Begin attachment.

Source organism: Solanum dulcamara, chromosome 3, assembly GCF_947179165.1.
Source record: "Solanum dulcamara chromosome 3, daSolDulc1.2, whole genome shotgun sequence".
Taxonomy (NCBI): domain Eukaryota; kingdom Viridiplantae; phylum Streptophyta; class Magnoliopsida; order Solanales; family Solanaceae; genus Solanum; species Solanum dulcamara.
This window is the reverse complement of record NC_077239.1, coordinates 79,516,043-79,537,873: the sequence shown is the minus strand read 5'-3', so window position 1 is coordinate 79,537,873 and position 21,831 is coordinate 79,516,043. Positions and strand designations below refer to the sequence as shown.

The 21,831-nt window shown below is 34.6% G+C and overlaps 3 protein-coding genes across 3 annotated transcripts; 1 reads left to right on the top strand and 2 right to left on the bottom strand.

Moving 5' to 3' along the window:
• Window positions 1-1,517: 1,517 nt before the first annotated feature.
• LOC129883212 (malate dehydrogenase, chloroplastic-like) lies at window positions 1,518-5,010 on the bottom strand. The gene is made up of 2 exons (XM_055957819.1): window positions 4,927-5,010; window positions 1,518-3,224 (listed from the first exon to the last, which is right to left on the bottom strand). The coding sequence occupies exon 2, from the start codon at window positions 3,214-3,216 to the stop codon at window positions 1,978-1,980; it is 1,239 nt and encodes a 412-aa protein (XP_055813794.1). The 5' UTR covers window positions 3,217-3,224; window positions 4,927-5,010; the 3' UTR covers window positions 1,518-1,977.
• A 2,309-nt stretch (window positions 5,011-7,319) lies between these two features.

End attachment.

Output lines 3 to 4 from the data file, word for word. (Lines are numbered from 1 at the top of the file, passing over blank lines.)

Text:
Taxonomy (NCBI): domain Eukaryota; kingdom Viridiplantae; phylum Streptophyta; class Magnoliopsida; order Solanales; family Solanaceae; genus Solanum; species Solanum dulcamara.
This window is the reverse complement of record NC_077239.1, coordinates 79,516,043-79,537,873: the sequence shown is the minus strand read 5'-3', so window position 1 is coordinate 79,537,873 and position 21,831 is coordinate 79,516,043. Positions and strand designations below refer to the sequence as shown.